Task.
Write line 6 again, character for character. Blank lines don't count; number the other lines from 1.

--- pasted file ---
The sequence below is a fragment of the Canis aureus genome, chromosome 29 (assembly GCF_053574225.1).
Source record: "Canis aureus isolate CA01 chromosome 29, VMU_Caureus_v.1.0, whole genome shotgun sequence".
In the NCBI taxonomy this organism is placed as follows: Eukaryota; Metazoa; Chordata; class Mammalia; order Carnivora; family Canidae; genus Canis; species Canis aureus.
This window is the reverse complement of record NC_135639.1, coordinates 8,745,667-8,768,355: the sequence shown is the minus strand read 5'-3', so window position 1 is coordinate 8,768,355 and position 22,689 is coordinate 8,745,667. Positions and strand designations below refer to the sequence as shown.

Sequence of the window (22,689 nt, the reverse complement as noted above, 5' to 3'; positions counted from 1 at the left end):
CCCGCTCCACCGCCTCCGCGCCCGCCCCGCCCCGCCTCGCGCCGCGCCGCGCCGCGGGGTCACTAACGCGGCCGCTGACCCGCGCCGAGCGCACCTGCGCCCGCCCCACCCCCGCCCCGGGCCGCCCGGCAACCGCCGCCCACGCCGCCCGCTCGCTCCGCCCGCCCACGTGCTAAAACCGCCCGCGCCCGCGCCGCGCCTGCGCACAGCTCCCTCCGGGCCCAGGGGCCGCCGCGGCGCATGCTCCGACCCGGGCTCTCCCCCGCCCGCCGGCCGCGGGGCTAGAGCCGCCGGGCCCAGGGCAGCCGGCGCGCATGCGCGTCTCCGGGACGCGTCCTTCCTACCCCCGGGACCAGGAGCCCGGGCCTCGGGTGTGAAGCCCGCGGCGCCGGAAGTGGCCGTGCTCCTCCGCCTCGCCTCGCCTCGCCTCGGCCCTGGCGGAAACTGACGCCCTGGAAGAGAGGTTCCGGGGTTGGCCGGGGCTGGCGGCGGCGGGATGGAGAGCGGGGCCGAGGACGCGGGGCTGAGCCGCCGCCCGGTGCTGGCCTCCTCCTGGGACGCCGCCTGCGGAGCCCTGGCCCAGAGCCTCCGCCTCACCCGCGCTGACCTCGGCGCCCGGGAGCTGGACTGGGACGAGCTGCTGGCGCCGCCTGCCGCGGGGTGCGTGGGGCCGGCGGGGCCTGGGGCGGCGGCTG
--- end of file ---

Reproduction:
CCCGCTCCACCGCCTCCGCGCCCGCCCCGCCCCGCCTCGCGCCGCGCCGCGCCGCGGGGTCACTAACGCGGCCGCTGACCCGCGCCGAGCGCACCTGCGCCCGCCCCACCCCCGCCCCGGGCCGCCCGGCAACCGCCGCCCACGCCGCCCGCTCGCTCCGCCCGCCCACGTGCTAAAACCGCCCGCGCCCGCGCCGCGCCTGCGCACAGCTCCCTCCGGGCCCAGGGGCCGCCGCGGCGCATGCTCCGACCCGGGCTCTCCCCCGCCCGCCGGCCGCGGGGCTAGAGCCGCCGGGCCCAGGGCAGCCGGCGCGCATGCGCGTCTCCGGGACGCGTCCTTCCTACCCCCGGGACCAGGAGCCCGGGCCTCGGGTGTGAAGCCCGCGGCGCCGGAAGTGGCCGTGCTCCTCCGCCTCGCCTCGCCTCGCCTCGGCCCTGGCGGAAACTGACGCCCTGGAAGAGAGGTTCCGGGGTTGGCCGGGGCTGGCGGCGGCGGGATGGAGAGCGGGGCCGAGGACGCGGGGCTGAGCCGCCGCCCGGTGCTGGCCTCCTCCTGGGACGCCGCCTGCGGAGCCCTGGCCCAGAGCCTCCGCCTCACCCGCGCTGACCTCGGCGCCCGGGAGCTGGACTGGGACGAGCTGCTGGCGCCGCCTGCCGCGGGGTGCGTGGGGCCGGCGGGGCCTGGGGCGGCGGCTG